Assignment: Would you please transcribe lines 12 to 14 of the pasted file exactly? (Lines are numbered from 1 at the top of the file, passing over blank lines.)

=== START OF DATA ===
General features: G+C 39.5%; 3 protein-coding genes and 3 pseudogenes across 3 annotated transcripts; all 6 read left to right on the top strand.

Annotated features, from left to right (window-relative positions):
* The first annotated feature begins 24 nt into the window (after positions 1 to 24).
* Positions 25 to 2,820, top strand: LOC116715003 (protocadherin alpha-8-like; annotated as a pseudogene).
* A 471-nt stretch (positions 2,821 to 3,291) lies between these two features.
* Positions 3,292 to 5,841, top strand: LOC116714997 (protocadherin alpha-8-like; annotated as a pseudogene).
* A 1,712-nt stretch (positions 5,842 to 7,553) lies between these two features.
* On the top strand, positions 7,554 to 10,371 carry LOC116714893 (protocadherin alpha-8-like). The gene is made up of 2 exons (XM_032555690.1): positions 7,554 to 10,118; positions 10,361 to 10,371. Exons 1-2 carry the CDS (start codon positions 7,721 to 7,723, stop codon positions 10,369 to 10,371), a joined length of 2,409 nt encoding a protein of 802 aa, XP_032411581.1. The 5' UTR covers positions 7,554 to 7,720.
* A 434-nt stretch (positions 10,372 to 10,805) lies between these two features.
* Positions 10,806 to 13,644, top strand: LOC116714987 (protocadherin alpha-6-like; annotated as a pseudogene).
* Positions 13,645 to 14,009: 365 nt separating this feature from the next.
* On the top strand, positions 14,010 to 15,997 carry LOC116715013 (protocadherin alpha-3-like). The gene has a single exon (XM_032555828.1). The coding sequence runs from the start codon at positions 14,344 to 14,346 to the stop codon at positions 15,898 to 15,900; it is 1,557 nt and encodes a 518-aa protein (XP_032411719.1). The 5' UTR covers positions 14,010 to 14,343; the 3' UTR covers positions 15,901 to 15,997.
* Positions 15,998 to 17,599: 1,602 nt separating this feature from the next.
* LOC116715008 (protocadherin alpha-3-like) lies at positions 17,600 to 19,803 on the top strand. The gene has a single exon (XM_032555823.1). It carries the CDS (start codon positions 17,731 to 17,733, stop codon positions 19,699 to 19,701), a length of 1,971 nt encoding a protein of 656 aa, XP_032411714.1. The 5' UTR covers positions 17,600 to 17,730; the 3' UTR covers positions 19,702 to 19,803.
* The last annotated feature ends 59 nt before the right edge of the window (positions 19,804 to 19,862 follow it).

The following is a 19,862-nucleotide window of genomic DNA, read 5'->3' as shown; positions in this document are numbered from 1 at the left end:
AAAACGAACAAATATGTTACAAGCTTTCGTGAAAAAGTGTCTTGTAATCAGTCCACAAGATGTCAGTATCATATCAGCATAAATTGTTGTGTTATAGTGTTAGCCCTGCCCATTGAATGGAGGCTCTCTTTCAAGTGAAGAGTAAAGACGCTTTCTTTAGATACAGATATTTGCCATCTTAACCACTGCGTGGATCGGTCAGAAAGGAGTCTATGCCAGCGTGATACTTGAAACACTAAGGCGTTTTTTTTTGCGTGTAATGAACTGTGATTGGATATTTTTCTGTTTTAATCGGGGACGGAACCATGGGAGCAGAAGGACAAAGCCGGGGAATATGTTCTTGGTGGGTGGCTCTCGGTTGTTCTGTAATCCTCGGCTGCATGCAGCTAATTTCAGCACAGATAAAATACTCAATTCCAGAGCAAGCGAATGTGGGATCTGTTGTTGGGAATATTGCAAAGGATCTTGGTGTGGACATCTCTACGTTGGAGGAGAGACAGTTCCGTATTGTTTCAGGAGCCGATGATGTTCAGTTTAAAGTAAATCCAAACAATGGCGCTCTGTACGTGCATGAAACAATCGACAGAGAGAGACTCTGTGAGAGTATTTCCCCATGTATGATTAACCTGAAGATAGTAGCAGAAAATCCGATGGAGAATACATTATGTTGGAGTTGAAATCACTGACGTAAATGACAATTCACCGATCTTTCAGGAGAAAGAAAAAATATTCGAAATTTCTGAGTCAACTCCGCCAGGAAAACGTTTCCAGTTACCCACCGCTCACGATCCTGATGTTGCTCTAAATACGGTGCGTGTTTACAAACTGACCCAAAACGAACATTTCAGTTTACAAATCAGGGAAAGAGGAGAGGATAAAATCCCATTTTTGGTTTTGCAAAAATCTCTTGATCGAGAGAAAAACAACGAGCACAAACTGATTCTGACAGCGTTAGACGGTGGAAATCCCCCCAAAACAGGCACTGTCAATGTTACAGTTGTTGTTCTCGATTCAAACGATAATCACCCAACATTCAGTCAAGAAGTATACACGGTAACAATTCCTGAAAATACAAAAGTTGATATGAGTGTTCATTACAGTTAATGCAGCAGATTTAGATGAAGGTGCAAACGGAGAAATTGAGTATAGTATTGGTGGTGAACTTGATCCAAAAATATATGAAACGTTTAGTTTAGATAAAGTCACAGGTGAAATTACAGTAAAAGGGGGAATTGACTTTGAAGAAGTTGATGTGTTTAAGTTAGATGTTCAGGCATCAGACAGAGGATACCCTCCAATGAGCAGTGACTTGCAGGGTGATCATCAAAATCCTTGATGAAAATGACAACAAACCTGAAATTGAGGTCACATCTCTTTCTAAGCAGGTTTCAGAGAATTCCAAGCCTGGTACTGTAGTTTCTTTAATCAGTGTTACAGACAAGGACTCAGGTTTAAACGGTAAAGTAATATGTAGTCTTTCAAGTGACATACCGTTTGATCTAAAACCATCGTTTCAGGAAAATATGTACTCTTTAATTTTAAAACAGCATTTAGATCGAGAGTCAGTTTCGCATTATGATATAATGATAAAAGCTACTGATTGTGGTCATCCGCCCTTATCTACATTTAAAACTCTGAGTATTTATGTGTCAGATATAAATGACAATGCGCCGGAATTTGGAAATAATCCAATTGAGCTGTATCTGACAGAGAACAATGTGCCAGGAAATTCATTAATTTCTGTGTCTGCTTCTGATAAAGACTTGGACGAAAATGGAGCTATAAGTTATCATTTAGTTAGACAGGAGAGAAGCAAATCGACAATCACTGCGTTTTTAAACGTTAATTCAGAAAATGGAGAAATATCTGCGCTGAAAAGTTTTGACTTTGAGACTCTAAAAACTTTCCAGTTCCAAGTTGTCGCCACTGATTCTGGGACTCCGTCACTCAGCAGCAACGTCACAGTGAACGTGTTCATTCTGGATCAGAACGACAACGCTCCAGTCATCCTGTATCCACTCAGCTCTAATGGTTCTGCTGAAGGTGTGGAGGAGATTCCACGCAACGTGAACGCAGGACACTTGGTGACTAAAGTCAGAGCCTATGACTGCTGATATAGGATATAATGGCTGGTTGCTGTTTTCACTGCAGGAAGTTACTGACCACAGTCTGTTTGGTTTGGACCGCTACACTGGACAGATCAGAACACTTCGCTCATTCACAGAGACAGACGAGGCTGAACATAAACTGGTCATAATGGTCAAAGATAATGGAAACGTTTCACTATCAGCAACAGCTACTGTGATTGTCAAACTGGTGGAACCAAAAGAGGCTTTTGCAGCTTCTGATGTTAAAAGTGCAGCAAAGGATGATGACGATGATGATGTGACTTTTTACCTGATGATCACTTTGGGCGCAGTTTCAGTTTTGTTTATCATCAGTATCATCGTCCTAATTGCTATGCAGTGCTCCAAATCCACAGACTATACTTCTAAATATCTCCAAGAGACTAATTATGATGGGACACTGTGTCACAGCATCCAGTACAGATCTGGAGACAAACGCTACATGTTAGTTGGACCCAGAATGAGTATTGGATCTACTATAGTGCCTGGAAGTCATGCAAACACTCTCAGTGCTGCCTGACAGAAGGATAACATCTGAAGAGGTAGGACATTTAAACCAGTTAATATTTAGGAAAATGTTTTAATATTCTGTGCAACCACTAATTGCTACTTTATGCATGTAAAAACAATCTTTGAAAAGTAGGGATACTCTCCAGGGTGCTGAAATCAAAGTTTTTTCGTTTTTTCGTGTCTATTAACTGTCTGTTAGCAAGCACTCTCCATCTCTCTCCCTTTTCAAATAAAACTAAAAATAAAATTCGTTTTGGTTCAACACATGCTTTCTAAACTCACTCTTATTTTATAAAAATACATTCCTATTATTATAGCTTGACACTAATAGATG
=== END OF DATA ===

* On the top strand, positions 14,010 to 15,997 carry LOC116715013 (protocadherin alpha-3-like). The gene has a single exon (XM_032555828.1). The coding sequence runs from the start codon at positions 14,344 to 14,346 to the stop codon at positions 15,898 to 15,900; it is 1,557 nt and encodes a 518-aa protein (XP_032411719.1). The 5' UTR covers positions 14,010 to 14,343; the 3' UTR covers positions 15,901 to 15,997.
* Positions 15,998 to 17,599: 1,602 nt separating this feature from the next.
* LOC116715008 (protocadherin alpha-3-like) lies at positions 17,600 to 19,803 on the top strand. The gene has a single exon (XM_032555823.1). It carries the CDS (start codon positions 17,731 to 17,733, stop codon positions 19,699 to 19,701), a length of 1,971 nt encoding a protein of 656 aa, XP_032411714.1. The 5' UTR covers positions 17,600 to 17,730; the 3' UTR covers positions 19,702 to 19,803.